Coding is not something I am naturally good at. My worst grade in college was in CS 60. Even after two college CS courses and this tutorial now, I still struggle with it. I understand the high-level concepts just fine—my code just doesn't work. Everything that can go wrong, does—the usual crop of syntax errors, conceptual mistakes, bizarre bugs that even the CS grader-tutors can't figure out so you end up having to turn in a broken program for half or no credit. If you read Girl Genius, when it comes to programming I feel like Agatha back when her spark's artificially crippled.
It's a weird experience for me because I've had little difficulty with virtually any other mode of self-expression. I can draw, paint, sculpt, sing, play piano, speak, and write reasonably competently. It's frustrating to have ideas for web apps in my head and no way to make them real.
At the same time, from a practical standpoint I like working with computer geeks and mastering code seems like a good way to be able to do that. Basic programming knowledge, specifically in Python, is also a requirement of the iSchool master's program I plan to attend next fall.
So that's what's been motivating me to continue hitting my head against this wall.
Anyway, by way of encouragement, a friend pointed me toward this Jeff Atwood post, as well as its update three years later, about how unbelievably many people—many of them CS majors!—apply to programming jobs but don't know the basics of coding, at all. Thus, many employers have resorted to requiring applicants to solve simple coding programs over the phone or online before they get to the interview stage in order to avoid wasting everyone's time. One such easy problem is the FizzBuzz test:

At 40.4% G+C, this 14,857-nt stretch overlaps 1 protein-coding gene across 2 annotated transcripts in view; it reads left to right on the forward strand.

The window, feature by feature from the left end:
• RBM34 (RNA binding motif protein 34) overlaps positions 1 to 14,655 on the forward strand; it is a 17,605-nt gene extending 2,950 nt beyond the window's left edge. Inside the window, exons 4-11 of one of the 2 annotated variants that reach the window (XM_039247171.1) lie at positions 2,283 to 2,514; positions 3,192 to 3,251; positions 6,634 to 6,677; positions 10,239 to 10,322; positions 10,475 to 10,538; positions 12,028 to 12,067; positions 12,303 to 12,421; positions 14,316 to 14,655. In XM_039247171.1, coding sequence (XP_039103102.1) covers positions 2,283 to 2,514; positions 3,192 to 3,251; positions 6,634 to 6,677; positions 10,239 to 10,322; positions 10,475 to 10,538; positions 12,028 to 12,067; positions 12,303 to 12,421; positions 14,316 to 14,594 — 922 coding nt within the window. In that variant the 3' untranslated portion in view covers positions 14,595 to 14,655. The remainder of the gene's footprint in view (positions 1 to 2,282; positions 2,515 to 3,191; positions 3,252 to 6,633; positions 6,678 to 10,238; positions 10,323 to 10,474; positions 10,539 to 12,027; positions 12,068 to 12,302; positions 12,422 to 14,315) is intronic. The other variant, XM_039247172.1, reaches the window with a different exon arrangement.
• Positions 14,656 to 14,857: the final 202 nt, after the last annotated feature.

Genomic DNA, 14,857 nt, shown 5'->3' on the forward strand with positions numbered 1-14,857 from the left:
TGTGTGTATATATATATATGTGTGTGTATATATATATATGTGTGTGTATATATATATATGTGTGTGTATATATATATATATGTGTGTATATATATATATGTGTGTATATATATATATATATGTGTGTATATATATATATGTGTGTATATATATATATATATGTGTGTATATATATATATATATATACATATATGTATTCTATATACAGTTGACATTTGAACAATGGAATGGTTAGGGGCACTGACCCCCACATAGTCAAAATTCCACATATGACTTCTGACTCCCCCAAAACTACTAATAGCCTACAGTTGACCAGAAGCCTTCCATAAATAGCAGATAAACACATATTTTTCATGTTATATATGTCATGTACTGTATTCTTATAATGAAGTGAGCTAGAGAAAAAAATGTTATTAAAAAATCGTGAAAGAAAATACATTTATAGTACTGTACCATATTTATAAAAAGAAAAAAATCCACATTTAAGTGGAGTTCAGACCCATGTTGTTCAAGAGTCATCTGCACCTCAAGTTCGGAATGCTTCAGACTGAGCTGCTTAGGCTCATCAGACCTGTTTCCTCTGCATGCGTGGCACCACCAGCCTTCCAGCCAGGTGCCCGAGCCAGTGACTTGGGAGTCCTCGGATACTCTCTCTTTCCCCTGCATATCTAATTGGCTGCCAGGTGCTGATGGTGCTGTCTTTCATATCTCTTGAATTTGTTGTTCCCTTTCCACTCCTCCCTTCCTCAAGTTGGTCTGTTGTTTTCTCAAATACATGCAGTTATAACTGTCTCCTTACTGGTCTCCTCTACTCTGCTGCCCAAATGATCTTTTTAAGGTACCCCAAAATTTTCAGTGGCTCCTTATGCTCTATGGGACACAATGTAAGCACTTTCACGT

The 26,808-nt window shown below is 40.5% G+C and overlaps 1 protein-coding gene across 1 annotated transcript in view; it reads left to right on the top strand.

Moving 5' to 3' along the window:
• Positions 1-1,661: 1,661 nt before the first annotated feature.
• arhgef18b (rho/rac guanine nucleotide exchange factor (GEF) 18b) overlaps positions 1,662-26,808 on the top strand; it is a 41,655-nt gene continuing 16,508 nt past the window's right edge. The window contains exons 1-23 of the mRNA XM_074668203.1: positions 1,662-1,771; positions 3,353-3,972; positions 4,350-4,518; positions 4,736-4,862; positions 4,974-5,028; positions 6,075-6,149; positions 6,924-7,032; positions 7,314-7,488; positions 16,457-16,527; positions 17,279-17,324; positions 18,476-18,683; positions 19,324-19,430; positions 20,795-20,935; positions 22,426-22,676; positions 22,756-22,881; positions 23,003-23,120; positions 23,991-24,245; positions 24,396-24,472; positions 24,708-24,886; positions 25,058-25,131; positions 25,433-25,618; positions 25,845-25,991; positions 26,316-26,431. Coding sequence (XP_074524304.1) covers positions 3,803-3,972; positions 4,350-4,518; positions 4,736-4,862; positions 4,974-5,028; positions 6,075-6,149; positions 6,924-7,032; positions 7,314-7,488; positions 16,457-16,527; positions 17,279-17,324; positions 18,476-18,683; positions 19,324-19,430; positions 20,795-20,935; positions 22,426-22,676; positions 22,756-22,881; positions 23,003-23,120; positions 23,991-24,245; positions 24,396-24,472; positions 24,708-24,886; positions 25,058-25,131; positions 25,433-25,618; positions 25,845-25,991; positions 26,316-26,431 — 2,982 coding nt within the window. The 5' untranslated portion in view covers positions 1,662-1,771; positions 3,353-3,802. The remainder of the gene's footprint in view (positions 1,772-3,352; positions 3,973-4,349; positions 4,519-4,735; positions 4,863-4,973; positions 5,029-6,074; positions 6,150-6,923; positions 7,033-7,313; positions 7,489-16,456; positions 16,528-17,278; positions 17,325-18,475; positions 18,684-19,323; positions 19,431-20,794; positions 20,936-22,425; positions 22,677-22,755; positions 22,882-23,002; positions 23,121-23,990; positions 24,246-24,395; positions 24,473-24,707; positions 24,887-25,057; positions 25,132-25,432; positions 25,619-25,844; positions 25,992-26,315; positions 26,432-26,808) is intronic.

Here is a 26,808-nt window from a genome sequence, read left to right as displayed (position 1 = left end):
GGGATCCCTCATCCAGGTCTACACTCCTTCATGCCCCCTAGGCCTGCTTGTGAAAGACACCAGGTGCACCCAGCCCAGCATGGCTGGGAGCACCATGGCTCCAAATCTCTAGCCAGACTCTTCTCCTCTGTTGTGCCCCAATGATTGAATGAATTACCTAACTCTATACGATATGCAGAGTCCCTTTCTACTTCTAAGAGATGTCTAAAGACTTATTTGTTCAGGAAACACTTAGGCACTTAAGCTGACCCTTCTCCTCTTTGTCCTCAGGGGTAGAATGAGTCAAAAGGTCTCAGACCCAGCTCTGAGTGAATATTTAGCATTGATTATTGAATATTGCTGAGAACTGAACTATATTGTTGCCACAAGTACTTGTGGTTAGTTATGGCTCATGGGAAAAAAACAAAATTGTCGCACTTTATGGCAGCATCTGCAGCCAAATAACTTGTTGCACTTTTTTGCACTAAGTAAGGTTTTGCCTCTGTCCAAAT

After a fair bit of trial and error I've discovered that people who struggle to code don't just struggle on big problems, or even smallish problems (i.e. write a implementation of a linked list). They struggle with tiny problems.So I set out to develop questions that can identify this kind of developer and came up with a class of questions I call "FizzBuzz Questions" named after a game children often play (or are made to play) in schools in the UK. An example of a Fizz-Buzz question is the following:
Write a program that prints the numbers from 1 to 100. But for multiples of three print "Fizz" instead of the number and for the multiples of five print "Buzz". For numbers which are multiples of both three and five print "FizzBuzz".
Most good programmers should be able to write out on paper a program which does this in a under a couple of minutes. Want to know something scary? The majority of comp sci graduates can't. I've also seen self-proclaimed senior programmers take more than 10-15 minutes to write a solution.
Sadly (?), even I can solve this one. Does that mean I qualify as a programmer? :P
My solution after the cut.
for i in range(1, 101):
blah = ''
if i%3 == 0:
blah = blah + 'Fizz'
if i%5 == 0:
blah = blah + 'Buzz'
if blah == '':
blah = blah + str(i)
(sorry for the extra spaces, I couldn't get it to reflect the indents properly otherwise)